Saturday, September 17, 2011

Wave, Hello!

While my Buchla 200e is still waiting patiently for it's repaired parts to be returned I thought I'd experiment a bit with some other manufacturer's modules that offer one thing the Buchla is well known for; Wavetable Synthesis.

I've been a huge fan of the sound of scanning wavetables since I first heard them on old industrial and pop records in the 80s. The PPG was world famous as used by Thomas Dolby among others. And Buchla came out with their cranky aliasing original 259 VCO waaaaay back in the late 60s and early 70s. Today you can get amazing wavetable synths from the Waldorf Microwave XT and even some virtual analog emulating synths like the magnificent Korg MS2000 have a Wavetable Oscillator in them. Not to mention VSTs, other software emulations, etc.

What once was the domain of binary hacked ROMS and freakish controlled voltage patchable modules can now be found on everything from Iphones apps to Atari and SID chip emulators.

But, as with most things software only, the spirit and soul of the machine tend to get a bit compromised when you take out... well, the machine! It's the interface of having LFOs and knobs and jacks run amok on a non-quanitized pinging, scraping wavetable that makes that raw digital-yet-organic connection synthheads so love. Enter the updated Wavetable Modular modules to the rescue.

My main modular system is in ModcanA format. As a result I have accumulated a few different versions of wavetable modules , each quite unique. Modcan currently offers two different modules the VDCO 58 and the Wiard/Blacet Miniwave. I also have one of their long discontinued original wavetable modules the 19A Wavetable oscillator. This has almost been one of my favorites due to it's "old school" musicality. It just sounds so smooth in it's own angular-digital way.

Both the Miniwave and the original 19A are carrier wavetable oscillators which require an external signal to drive them (usually a good solid Square wave does the trick). The VDCO is quite ingenious and actually offers more of a dynamic synthesizer all-in-one type module with frequency modulation being a bit part of it's operation as well as having a series of wavetables that modulate and affect the over all sound. It also , like the original Wiard Waveform City module of which the Miniwave descended, has it's own internal modulator (in the case of the 58a it's a form of sine wave).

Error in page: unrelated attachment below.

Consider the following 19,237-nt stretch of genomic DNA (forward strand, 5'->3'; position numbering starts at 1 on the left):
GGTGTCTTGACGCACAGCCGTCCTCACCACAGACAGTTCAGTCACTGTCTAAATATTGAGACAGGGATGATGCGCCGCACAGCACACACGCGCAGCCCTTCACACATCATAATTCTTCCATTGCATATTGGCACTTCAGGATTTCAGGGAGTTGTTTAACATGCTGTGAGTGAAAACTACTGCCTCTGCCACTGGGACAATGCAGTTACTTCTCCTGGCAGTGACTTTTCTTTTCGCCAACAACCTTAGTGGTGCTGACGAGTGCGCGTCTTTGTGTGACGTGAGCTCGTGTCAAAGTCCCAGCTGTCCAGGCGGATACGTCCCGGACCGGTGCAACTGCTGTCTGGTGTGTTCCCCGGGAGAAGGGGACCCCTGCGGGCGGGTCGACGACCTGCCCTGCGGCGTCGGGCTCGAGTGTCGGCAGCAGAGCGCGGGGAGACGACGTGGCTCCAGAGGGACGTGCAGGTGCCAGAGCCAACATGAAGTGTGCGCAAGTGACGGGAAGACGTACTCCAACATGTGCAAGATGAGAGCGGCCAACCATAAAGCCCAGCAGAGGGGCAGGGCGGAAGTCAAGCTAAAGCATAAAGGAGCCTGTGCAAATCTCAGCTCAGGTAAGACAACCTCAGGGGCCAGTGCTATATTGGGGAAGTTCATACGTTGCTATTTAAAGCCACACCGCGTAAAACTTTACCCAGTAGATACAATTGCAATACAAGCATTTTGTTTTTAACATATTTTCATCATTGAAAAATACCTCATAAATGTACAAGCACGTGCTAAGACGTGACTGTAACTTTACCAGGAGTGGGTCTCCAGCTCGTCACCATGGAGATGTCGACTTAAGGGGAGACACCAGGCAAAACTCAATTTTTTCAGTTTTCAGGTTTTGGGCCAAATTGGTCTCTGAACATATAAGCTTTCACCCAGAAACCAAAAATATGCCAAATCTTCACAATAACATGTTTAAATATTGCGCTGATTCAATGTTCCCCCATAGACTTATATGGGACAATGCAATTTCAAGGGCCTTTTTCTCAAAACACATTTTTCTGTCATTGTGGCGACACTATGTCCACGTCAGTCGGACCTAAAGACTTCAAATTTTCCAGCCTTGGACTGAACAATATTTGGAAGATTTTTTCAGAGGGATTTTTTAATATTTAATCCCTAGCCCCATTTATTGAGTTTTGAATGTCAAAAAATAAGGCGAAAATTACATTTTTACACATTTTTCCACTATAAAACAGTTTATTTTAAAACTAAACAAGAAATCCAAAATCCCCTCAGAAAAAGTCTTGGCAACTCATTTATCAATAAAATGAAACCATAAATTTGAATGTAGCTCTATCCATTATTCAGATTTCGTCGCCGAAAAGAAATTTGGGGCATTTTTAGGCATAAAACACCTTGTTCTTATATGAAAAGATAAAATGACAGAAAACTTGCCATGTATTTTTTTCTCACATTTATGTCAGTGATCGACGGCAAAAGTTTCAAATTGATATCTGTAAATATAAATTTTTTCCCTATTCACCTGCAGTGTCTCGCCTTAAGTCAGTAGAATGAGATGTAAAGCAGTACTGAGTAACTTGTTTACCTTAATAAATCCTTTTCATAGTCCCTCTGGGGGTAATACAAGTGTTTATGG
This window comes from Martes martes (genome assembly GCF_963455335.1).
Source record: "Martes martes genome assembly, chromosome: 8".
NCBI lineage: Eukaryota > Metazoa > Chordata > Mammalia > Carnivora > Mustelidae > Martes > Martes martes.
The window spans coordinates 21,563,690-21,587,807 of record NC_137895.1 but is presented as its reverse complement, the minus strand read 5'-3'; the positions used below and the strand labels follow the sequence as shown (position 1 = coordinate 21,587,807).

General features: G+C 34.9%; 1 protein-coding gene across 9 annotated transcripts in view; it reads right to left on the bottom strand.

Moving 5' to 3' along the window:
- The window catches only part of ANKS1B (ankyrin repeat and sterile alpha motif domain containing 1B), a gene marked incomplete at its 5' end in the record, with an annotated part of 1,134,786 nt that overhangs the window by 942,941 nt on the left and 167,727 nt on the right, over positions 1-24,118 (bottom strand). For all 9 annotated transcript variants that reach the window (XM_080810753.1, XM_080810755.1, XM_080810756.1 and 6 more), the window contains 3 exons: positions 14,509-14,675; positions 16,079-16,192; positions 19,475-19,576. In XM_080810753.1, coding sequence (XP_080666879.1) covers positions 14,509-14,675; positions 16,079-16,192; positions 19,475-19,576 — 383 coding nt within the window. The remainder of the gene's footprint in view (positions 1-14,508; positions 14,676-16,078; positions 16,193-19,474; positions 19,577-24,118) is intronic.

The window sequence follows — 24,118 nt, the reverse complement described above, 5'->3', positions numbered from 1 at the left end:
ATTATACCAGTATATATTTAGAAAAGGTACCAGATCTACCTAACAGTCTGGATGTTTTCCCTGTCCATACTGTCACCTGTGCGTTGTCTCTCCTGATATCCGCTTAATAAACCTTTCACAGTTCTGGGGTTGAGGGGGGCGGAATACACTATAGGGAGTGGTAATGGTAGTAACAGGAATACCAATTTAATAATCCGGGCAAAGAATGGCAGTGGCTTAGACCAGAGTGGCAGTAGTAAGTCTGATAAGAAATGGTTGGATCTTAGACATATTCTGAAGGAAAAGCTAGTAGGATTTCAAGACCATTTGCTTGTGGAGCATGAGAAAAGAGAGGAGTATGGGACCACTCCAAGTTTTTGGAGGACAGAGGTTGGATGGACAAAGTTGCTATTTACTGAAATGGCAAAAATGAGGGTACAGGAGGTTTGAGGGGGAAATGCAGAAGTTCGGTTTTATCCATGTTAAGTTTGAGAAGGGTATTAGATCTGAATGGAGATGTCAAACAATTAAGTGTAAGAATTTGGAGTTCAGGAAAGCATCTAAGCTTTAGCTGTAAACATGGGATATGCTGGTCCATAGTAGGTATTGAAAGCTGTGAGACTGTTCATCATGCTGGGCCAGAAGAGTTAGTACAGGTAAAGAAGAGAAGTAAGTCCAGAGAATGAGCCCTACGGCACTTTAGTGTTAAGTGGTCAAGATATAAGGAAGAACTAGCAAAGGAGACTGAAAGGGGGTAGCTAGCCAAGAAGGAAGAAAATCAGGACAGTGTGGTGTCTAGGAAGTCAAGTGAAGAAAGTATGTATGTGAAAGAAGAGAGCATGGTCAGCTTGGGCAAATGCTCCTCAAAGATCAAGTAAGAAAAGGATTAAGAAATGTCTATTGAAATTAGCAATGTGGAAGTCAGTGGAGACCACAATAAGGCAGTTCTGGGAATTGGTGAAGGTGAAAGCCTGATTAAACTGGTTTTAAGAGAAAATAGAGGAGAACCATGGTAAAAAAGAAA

OK what does all this mean? Well, for me, it's kind of the synthesis (sorry!) of man/machine/ and Sound (yes that has a capital "S". Analog modular oscillators by default have the means to be modulated and warps, but a wavetable oscillator, well, that is created to be warped and mutated. Tossing an LFO into one you can scan the various segments of sound and have a steady "note" sound like a highly programmed sequence (which, in a way, it is). Win frickin' WIN!

I used Wavetable synthesis extensively on my Baseline CD by Sweeping The Noise Floor. There are various modules floating in and about, the Waldorf and other Wavetable oriented synths, and more. Check out the link above for samples and you'll hear waveforms growing and creeping about throughout almost everything.

While down in the lab this afternoon I also whipped up a short demo of the above three modules sweeping, pinging, and all around wave tabling to give an idea of some of the mayhem that these offer. Quite different than the 259 or 259e but then again, that's the point, right?

This is certainly not a fully realized song but I couldn't resist getting a little arty and to me a wavetable just sounds good in some feedback controlled spring reverb. So, you get that.

Modular Synth Wavetable Demo by DAEDSound

Other modules used in this are a Cyndustries Programmer and MixSix, and a customized Doepfer Reverb module made into ModcanA format for me by the genius of MegaOhm Audio.

Scan on!

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